Right from the beginning, Slam Dunk had my attention. The combination of high school delinquents, basketball, and just a hint of potential romance threw everything I liked together into one anime and Hanamichi’s ability to flip flop between a badass and completely silly high schooler when it came to romance made him a likeable lead. The first part of the series focuses on his transformation from a reluctant member of the team who is only doing it too woo Haruko to a legitimate basketball player, and along the way viewers meet the other members of the team. Despite being a complete novice at the sport, Hanamichi is extremely competitive and when challenged has the ability to come through, which makes him an asset to the team. Initially, viewers meet Akagi, Kogure, and Rukawa. There are other members of the Shohoku High School basketball team, but these three are the ones that are given the most character development. Akagi is the team captain that Hanamichi challenges early on, and he is quickly given the nickname Gori due to his large stature that some on the team equate with a gorilla. Despite his size and sheer athletic ability, Akagi’s actually pretty smart and serious with his studies, but it has been his dream to go to the Interhigh Tournament and make Shohoku the national champions. Kogure’s the most normal on the team, but is able to keep some of the tempers in check and gets his opportunities throughout the series to help contribute to their success.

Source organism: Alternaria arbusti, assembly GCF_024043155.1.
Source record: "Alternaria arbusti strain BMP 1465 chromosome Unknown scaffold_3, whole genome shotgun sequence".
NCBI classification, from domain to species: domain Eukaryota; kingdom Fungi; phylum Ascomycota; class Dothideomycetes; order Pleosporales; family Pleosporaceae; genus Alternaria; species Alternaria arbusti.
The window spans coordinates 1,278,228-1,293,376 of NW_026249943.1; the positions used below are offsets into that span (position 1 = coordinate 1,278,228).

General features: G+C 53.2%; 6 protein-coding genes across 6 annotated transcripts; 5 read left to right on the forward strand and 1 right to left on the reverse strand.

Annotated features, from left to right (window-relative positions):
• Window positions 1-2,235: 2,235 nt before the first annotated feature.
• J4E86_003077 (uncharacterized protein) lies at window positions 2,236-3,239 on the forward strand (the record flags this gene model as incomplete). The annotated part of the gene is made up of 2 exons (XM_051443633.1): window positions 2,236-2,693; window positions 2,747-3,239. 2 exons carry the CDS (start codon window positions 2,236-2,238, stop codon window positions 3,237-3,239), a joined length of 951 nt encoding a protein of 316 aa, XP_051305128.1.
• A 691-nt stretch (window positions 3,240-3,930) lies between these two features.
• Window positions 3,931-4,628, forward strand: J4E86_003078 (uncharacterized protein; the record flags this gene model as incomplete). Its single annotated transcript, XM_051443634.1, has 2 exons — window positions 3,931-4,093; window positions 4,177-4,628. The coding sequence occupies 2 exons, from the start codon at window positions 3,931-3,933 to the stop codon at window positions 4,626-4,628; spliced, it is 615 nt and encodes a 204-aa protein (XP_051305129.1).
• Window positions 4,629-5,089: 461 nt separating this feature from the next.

Three additional members are added into this core cast after a few episodes, as it doesn’t take long for Hanamichi to meet point guard Ryota Miyagi. While they initially clash, the two bond over failed love and become friends of sorts. Ryota’s madly in love with the team manager Ayako, who constantly refuses his advances, but he has great athletic ability and makes up for his smaller stature with incredible speed. The ace of the team is freshman Kaede Rukawa, who literally breathes and sleeps basketball and shows little interest in nothing else. Haruko has a crush on Rukawa, which immediately makes him Hanamichi’s sworn rival and there is a lot of banter between the two during each episode. Finally, Hisashi Mitsui rejoins as a talented shooting guard after initially trying to destroy the basketball team in what is one of the best school gang fight scenes I’ve seen in an anime in some time. Between Hanamichi, Ryota, Kaede, and Hisashi there are a lot of hot tempers on the Shohoku team and this leads to plenty of conflicts. But each one is given a good deal of background development and focus throughout the 101 episodes, making it so you can’t help but root for them despite their rougher exteriors.